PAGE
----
By Jamon Smith
For some time, Cameryn Blackmore has held foremost in her mind a career goal of helping people in her community.
Now that the American Political Science Association has named Blackmore a 2017-18 APSA Minority Fellowship Program Fellow for the spring cycle, she has the connections to network nationally and reach her goal.
“I feel accomplished, but more so that I’m on the right track because the American Political Science Association is the top association in the field,” said Blackmore, a University of Alabama political science doctoral candidate.
The Minority Fellows Program is a fellowship competition for individuals from underrepresented backgrounds applying to or in the early stages of doctoral programs in political science, according to its website. The MFP was established in 1969 to increase the number of minority scholars in the discipline.
Each year APSA awards up to 12 funded fellowships in the amount of $4,000 for the fall cycle, and 23 awards ranging between $500-$1,000 for the spring cycle, to support doctoral degree expenses.
“Like any graduate student, you’re constantly looking for money and to get your name out there for job market purposes. I was doing that one day and I came across the fellowship.
“I did not know if they would honor me because many of the students come from Ivy League schools and have been doing research for years. I just decided to throw my name in the hat and they chose me. That is an awesome feeling.”
Dr. Joseph L. Smith, an associate professor and chair of UA’s political science department, said Blackmore receiving the fellowship does not surprise him. He said she’s everything they could want in a graduate student.
“She is committed to her studies and an excellent participant in graduate seminars,” Smith said. “She’s an excellent teacher, and is making very good progress toward an ambitious dissertation project.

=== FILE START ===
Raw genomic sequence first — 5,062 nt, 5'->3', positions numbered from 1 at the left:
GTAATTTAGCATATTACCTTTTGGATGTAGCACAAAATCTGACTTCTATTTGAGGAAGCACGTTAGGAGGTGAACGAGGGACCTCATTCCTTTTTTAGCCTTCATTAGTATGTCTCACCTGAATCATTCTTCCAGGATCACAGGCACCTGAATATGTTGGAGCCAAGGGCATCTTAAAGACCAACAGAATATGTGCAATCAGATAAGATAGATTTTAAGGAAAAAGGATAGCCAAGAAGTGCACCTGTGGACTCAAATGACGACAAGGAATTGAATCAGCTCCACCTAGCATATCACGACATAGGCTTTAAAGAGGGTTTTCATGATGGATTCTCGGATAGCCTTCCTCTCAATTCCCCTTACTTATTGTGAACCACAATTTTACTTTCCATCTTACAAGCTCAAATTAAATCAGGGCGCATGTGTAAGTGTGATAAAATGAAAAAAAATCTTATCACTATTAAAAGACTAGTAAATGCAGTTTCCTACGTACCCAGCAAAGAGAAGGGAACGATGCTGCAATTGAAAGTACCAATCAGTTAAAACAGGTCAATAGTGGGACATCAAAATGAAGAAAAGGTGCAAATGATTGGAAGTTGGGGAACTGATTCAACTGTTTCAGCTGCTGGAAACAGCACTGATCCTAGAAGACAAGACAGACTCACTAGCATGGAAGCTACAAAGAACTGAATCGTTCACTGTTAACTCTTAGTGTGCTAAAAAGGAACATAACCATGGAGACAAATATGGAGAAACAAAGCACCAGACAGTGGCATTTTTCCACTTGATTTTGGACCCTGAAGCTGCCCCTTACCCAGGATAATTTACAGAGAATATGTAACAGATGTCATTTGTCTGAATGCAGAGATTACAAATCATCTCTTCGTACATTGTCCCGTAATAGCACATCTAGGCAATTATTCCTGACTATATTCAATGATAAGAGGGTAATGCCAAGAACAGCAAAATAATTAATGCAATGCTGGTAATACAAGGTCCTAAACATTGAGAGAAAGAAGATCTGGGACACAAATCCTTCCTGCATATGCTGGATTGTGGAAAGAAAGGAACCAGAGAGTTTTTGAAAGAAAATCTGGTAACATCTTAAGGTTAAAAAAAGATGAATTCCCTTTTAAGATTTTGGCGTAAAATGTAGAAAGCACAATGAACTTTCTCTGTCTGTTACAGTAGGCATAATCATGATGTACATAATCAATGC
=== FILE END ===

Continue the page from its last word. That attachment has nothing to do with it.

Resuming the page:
“Being an APSA Minority Fellow will allow her to gain more attention to her scholarly work and put it before a larger audience. We expect great things from Ms. Blackmore.”
Blackmore, a 29-year-old from Baton Rouge, Louisiana, applied for the fellowship in March and was notified that she was selected to receive it in May.
“I would like to go on to be a professor at a research institution like The University of Alabama,” she said. “My research is education policy for K-12. I’m looking at how judicial policy making has affected the education field.
“Right now I’m just exploring whether these court decisions led to closing the achievement gap between black and white students. The research is ongoing.”
Blackmore said her time at UA has been an enormous blessing to her. The political science faculty, particularly Smith, guided her towards her current research field.
“He’s always been just an email away,” she said. “Starting out as a doctoral student, I did not have much research experience, so he has been a major help.”
Blackmore received her bachelor’s degree from Southeastern Louisiana University in political science in 2010 and her master’s in public administration from Southern University in 2013.
The University of Alabama, the state’s oldest and largest public institution of higher education, is a student-centered research university that draws the best and brightest to an academic community committed to providing a premier undergraduate and graduate education. UA is dedicated to achieving excellence in scholarship, collaboration and intellectual engagement; providing public outreach and service to the state of Alabama and the nation; and nurturing a campus environment that fosters collegiality, respect and inclusivity.